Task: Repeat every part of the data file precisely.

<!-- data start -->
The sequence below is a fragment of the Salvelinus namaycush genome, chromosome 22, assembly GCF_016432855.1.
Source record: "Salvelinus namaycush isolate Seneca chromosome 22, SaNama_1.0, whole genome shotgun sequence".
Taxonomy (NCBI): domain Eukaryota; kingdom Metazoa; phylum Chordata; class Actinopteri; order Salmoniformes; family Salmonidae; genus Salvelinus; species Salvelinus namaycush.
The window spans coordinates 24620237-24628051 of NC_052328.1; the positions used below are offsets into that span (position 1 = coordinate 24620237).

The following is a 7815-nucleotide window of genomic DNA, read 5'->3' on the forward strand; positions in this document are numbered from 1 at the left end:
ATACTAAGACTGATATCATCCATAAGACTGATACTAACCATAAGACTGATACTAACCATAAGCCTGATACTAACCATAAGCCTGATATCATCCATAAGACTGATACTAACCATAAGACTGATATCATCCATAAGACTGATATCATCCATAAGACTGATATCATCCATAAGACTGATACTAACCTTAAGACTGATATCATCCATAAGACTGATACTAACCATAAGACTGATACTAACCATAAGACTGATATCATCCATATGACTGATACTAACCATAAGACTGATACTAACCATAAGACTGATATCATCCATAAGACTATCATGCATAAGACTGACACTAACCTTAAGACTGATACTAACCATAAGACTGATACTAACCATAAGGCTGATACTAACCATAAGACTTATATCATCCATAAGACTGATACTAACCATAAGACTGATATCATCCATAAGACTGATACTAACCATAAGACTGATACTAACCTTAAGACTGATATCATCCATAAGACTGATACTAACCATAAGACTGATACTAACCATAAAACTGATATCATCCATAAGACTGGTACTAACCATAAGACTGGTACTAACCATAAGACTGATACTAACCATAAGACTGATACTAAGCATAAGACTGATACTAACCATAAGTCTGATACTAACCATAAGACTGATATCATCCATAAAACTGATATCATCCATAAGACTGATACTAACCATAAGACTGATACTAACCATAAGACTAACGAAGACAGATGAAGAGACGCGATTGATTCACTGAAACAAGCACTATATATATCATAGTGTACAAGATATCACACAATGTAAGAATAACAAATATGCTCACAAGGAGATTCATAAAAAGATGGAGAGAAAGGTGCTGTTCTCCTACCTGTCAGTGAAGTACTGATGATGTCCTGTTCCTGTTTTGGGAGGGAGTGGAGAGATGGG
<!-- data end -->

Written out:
The sequence below is a fragment of the Salvelinus namaycush genome, chromosome 22, assembly GCF_016432855.1.
Source record: "Salvelinus namaycush isolate Seneca chromosome 22, SaNama_1.0, whole genome shotgun sequence".
Taxonomy (NCBI): domain Eukaryota; kingdom Metazoa; phylum Chordata; class Actinopteri; order Salmoniformes; family Salmonidae; genus Salvelinus; species Salvelinus namaycush.
The window spans coordinates 24620237-24628051 of NC_052328.1; the positions used below are offsets into that span (position 1 = coordinate 24620237).

The following is a 7815-nucleotide window of genomic DNA, read 5'->3' on the forward strand; positions in this document are numbered from 1 at the left end:
ATACTAAGACTGATATCATCCATAAGACTGATACTAACCATAAGACTGATACTAACCATAAGCCTGATACTAACCATAAGCCTGATATCATCCATAAGACTGATACTAACCATAAGACTGATATCATCCATAAGACTGATATCATCCATAAGACTGATATCATCCATAAGACTGATACTAACCTTAAGACTGATATCATCCATAAGACTGATACTAACCATAAGACTGATACTAACCATAAGACTGATATCATCCATATGACTGATACTAACCATAAGACTGATACTAACCATAAGACTGATATCATCCATAAGACTATCATGCATAAGACTGACACTAACCTTAAGACTGATACTAACCATAAGACTGATACTAACCATAAGGCTGATACTAACCATAAGACTTATATCATCCATAAGACTGATACTAACCATAAGACTGATATCATCCATAAGACTGATACTAACCATAAGACTGATACTAACCTTAAGACTGATATCATCCATAAGACTGATACTAACCATAAGACTGATACTAACCATAAAACTGATATCATCCATAAGACTGGTACTAACCATAAGACTGGTACTAACCATAAGACTGATACTAACCATAAGACTGATACTAAGCATAAGACTGATACTAACCATAAGTCTGATACTAACCATAAGACTGATATCATCCATAAAACTGATATCATCCATAAGACTGATACTAACCATAAGACTGATACTAACCATAAGACTAACGAAGACAGATGAAGAGACGCGATTGATTCACTGAAACAAGCACTATATATATCATAGTGTACAAGATATCACACAATGTAAGAATAACAAATATGCTCACAAGGAGATTCATAAAAAGATGGAGAGAAAGGTGCTGTTCTCCTACCTGTCAGTGAAGTACTGATGATGTCCTGTTCCTGTTTTGGGAGGGAGTGGAGAGATGGG